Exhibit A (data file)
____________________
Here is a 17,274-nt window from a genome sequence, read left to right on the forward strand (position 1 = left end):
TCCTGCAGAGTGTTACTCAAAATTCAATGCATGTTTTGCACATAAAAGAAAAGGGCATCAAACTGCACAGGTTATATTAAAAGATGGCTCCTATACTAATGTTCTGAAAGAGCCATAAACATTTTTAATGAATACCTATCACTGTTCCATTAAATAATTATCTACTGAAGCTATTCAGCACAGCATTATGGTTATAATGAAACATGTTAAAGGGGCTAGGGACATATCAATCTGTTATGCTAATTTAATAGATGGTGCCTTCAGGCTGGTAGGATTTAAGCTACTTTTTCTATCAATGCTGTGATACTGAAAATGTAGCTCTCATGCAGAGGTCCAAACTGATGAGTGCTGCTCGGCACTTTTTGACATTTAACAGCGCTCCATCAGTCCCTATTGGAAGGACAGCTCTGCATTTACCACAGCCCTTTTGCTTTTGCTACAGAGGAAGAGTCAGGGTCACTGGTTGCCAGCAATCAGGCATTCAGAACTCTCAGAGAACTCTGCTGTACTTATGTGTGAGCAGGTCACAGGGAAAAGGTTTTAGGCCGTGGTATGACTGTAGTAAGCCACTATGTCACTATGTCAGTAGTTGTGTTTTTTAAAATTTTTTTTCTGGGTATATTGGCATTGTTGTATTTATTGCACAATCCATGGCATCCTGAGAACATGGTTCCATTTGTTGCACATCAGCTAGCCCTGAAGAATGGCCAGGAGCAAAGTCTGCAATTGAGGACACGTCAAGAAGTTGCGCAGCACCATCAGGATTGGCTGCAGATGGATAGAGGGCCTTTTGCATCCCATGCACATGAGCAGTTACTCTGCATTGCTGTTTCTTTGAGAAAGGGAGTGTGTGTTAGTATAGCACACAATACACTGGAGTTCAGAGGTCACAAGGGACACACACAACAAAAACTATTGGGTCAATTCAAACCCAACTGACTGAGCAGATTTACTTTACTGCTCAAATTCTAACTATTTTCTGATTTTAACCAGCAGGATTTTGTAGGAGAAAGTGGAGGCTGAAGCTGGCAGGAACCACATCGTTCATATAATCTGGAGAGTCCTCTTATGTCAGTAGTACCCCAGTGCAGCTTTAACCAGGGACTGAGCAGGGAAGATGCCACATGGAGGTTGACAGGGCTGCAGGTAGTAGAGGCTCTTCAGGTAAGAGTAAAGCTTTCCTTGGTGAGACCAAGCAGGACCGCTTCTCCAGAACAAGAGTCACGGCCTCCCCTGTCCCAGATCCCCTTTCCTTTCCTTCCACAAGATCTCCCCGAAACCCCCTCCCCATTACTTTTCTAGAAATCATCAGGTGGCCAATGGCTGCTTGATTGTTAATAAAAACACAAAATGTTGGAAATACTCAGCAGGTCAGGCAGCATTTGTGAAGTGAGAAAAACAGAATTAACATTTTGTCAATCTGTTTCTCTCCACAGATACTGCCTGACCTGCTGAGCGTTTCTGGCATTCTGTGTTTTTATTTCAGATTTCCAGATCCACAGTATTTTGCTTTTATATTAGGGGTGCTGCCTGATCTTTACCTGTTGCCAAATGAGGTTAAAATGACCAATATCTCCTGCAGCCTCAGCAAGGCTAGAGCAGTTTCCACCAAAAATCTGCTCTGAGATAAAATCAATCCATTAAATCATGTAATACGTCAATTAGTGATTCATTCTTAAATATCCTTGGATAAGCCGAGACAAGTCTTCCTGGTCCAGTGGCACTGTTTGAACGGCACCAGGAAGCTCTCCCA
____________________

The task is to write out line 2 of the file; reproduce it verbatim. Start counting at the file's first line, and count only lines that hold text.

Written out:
TCCTGCAGAGTGTTACTCAAAATTCAATGCATGTTTTGCACATAAAAGAAAAGGGCATCAAACTGCACAGGTTATATTAAAAGATGGCTCCTATACTAATGTTCTGAAAGAGCCATAAACATTTTTAATGAATACCTATCACTGTTCCATTAAATAATTATCTACTGAAGCTATTCAGCACAGCATTATGGTTATAATGAAACATGTTAAAGGGGCTAGGGACATATCAATCTGTTATGCTAATTTAATAGATGGTGCCTTCAGGCTGGTAGGATTTAAGCTACTTTTTCTATCAATGCTGTGATACTGAAAATGTAGCTCTCATGCAGAGGTCCAAACTGATGAGTGCTGCTCGGCACTTTTTGACATTTAACAGCGCTCCATCAGTCCCTATTGGAAGGACAGCTCTGCATTTACCACAGCCCTTTTGCTTTTGCTACAGAGGAAGAGTCAGGGTCACTGGTTGCCAGCAATCAGGCATTCAGAACTCTCAGAGAACTCTGCTGTACTTATGTGTGAGCAGGTCACAGGGAAAAGGTTTTAGGCCGTGGTATGACTGTAGTAAGCCACTATGTCACTATGTCAGTAGTTGTGTTTTTTAAAATTTTTTTTCTGGGTATATTGGCATTGTTGTATTTATTGCACAATCCATGGCATCCTGAGAACATGGTTCCATTTGTTGCACATCAGCTAGCCCTGAAGAATGGCCAGGAGCAAAGTCTGCAATTGAGGACACGTCAAGAAGTTGCGCAGCACCATCAGGATTGGCTGCAGATGGATAGAGGGCCTTTTGCATCCCATGCACATGAGCAGTTACTCTGCATTGCTGTTTCTTTGAGAAAGGGAGTGTGTGTTAGTATAGCACACAATACACTGGAGTTCAGAGGTCACAAGGGACACACACAACAAAAACTATTGGGTCAATTCAAACCCAACTGACTGAGCAGATTTACTTTACTGCTCAAATTCTAACTATTTTCTGATTTTAACCAGCAGGATTTTGTAGGAGAAAGTGGAGGCTGAAGCTGGCAGGAACCACATCGTTCATATAATCTGGAGAGTCCTCTTATGTCAGTAGTACCCCAGTGCAGCTTTAACCAGGGACTGAGCAGGGAAGATGCCACATGGAGGTTGACAGGGCTGCAGGTAGTAGAGGCTCTTCAGGTAAGAGTAAAGCTTTCCTTGGTGAGACCAAGCAGGACCGCTTCTCCAGAACAAGAGTCACGGCCTCCCCTGTCCCAGATCCCCTTTCCTTTCCTTCCACAAGATCTCCCCGAAACCCCCTCCCCATTACTTTTCTAGAAATCATCAGGTGGCCAATGGCTGCTTGATTGTTAATAAAAACACAAAATGTTGGAAATACTCAGCAGGTCAGGCAGCATTTGTGAAGTGAGAAAAACAGAATTAACATTTTGTCAATCTGTTTCTCTCCACAGATACTGCCTGACCTGCTGAGCGTTTCTGGCATTCTGTGTTTTTATTTCAGATTTCCAGATCCACAGTATTTTGCTTTTATATTAGGGGTGCTGCCTGATCTTTACCTGTTGCCAAATGAGGTTAAAATGACCAATATCTCCTGCAGCCTCAGCAAGGCTAGAGCAGTTTCCACCAAAAATCTGCTCTGAGATAAAATCAATCCATTAAATCATGTAATACGTCAATTAGTGATTCATTCTTAAATATCCTTGGATAAGCCGAGACAAGTCTTCCTGGTCCAGTGGCACTGTTTGAACGGCACCAGGAAGCTCTCCCA